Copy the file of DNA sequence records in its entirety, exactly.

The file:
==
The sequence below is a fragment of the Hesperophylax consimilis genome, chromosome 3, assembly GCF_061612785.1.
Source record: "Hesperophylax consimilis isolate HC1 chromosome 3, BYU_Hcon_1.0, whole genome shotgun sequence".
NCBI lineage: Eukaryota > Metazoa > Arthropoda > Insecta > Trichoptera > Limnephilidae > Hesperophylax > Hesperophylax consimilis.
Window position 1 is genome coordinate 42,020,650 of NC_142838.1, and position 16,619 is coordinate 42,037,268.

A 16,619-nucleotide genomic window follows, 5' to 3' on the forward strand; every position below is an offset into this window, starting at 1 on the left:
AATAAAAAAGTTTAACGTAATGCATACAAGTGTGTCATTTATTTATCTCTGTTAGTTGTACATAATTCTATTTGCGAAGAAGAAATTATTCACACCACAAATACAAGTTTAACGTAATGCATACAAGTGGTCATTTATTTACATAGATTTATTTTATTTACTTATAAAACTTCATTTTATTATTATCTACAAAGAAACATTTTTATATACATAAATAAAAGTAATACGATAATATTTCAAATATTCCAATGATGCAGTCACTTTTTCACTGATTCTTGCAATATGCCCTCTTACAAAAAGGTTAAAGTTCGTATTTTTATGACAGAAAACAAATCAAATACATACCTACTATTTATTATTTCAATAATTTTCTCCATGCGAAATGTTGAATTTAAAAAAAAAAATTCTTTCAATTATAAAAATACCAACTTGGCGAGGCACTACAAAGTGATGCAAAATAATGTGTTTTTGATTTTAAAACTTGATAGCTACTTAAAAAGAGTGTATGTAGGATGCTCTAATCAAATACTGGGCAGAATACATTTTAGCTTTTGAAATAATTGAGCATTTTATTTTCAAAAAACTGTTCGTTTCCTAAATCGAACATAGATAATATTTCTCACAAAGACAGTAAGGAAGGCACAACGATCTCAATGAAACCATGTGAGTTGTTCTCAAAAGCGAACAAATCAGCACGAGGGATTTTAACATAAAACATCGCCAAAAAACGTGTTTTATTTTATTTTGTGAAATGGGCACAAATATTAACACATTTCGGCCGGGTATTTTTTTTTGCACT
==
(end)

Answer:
The sequence below is a fragment of the Hesperophylax consimilis genome, chromosome 3, assembly GCF_061612785.1.
Source record: "Hesperophylax consimilis isolate HC1 chromosome 3, BYU_Hcon_1.0, whole genome shotgun sequence".
NCBI lineage: Eukaryota > Metazoa > Arthropoda > Insecta > Trichoptera > Limnephilidae > Hesperophylax > Hesperophylax consimilis.
Window position 1 is genome coordinate 42,020,650 of NC_142838.1, and position 16,619 is coordinate 42,037,268.

A 16,619-nucleotide genomic window follows, 5' to 3' on the forward strand; every position below is an offset into this window, starting at 1 on the left:
AATAAAAAAGTTTAACGTAATGCATACAAGTGTGTCATTTATTTATCTCTGTTAGTTGTACATAATTCTATTTGCGAAGAAGAAATTATTCACACCACAAATACAAGTTTAACGTAATGCATACAAGTGGTCATTTATTTACATAGATTTATTTTATTTACTTATAAAACTTCATTTTATTATTATCTACAAAGAAACATTTTTATATACATAAATAAAAGTAATACGATAATATTTCAAATATTCCAATGATGCAGTCACTTTTTCACTGATTCTTGCAATATGCCCTCTTACAAAAAGGTTAAAGTTCGTATTTTTATGACAGAAAACAAATCAAATACATACCTACTATTTATTATTTCAATAATTTTCTCCATGCGAAATGTTGAATTTAAAAAAAAAAATTCTTTCAATTATAAAAATACCAACTTGGCGAGGCACTACAAAGTGATGCAAAATAATGTGTTTTTGATTTTAAAACTTGATAGCTACTTAAAAAGAGTGTATGTAGGATGCTCTAATCAAATACTGGGCAGAATACATTTTAGCTTTTGAAATAATTGAGCATTTTATTTTCAAAAAACTGTTCGTTTCCTAAATCGAACATAGATAATATTTCTCACAAAGACAGTAAGGAAGGCACAACGATCTCAATGAAACCATGTGAGTTGTTCTCAAAAGCGAACAAATCAGCACGAGGGATTTTAACATAAAACATCGCCAAAAAACGTGTTTTATTTTATTTTGTGAAATGGGCACAAATATTAACACATTTCGGCCGGGTATTTTTTTTTGCACT